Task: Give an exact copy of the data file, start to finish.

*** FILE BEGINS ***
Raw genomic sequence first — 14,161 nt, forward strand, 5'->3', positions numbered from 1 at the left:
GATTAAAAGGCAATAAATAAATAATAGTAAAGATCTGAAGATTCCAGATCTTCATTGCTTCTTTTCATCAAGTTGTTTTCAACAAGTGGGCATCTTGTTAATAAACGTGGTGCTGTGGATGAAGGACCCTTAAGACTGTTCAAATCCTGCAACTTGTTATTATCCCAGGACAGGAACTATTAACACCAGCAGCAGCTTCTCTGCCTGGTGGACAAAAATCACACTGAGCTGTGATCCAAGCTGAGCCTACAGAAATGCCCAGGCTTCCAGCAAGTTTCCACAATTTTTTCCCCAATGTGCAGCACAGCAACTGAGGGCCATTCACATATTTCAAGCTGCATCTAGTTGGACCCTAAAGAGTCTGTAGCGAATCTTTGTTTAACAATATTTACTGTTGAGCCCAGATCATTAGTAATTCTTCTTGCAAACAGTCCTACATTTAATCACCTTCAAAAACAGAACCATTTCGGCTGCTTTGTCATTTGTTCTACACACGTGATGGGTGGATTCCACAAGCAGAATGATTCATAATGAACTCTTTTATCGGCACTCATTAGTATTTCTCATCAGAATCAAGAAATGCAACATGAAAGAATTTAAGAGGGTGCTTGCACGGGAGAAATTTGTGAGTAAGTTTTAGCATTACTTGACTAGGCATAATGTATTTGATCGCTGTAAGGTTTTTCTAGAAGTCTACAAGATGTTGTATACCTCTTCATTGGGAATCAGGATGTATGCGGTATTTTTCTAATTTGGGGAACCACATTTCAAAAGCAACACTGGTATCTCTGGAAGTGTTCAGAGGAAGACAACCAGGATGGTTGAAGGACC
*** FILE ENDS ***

Raw genomic sequence first — 14,161 nt, forward strand, 5'->3', positions numbered from 1 at the left:
GATTAAAAGGCAATAAATAAATAATAGTAAAGATCTGAAGATTCCAGATCTTCATTGCTTCTTTTCATCAAGTTGTTTTCAACAAGTGGGCATCTTGTTAATAAACGTGGTGCTGTGGATGAAGGACCCTTAAGACTGTTCAAATCCTGCAACTTGTTATTATCCCAGGACAGGAACTATTAACACCAGCAGCAGCTTCTCTGCCTGGTGGACAAAAATCACACTGAGCTGTGATCCAAGCTGAGCCTACAGAAATGCCCAGGCTTCCAGCAAGTTTCCACAATTTTTTCCCCAATGTGCAGCACAGCAACTGAGGGCCATTCACATATTTCAAGCTGCATCTAGTTGGACCCTAAAGAGTCTGTAGCGAATCTTTGTTTAACAATATTTACTGTTGAGCCCAGATCATTAGTAATTCTTCTTGCAAACAGTCCTACATTTAATCACCTTCAAAAACAGAACCATTTCGGCTGCTTTGTCATTTGTTCTACACACGTGATGGGTGGATTCCACAAGCAGAATGATTCATAATGAACTCTTTTATCGGCACTCATTAGTATTTCTCATCAGAATCAAGAAATGCAACATGAAAGAATTTAAGAGGGTGCTTGCACGGGAGAAATTTGTGAGTAAGTTTTAGCATTACTTGACTAGGCATAATGTATTTGATCGCTGTAAGGTTTTTCTAGAAGTCTACAAGATGTTGTATACCTCTTCATTGGGAATCAGGATGTATGCGGTATTTTTCTAATTTGGGGAACCACATTTCAAAAGCAACACTGGTATCTCTGGAAGTGTTCAGAGGAAGACAACCAGGATGGTTGAAGGACC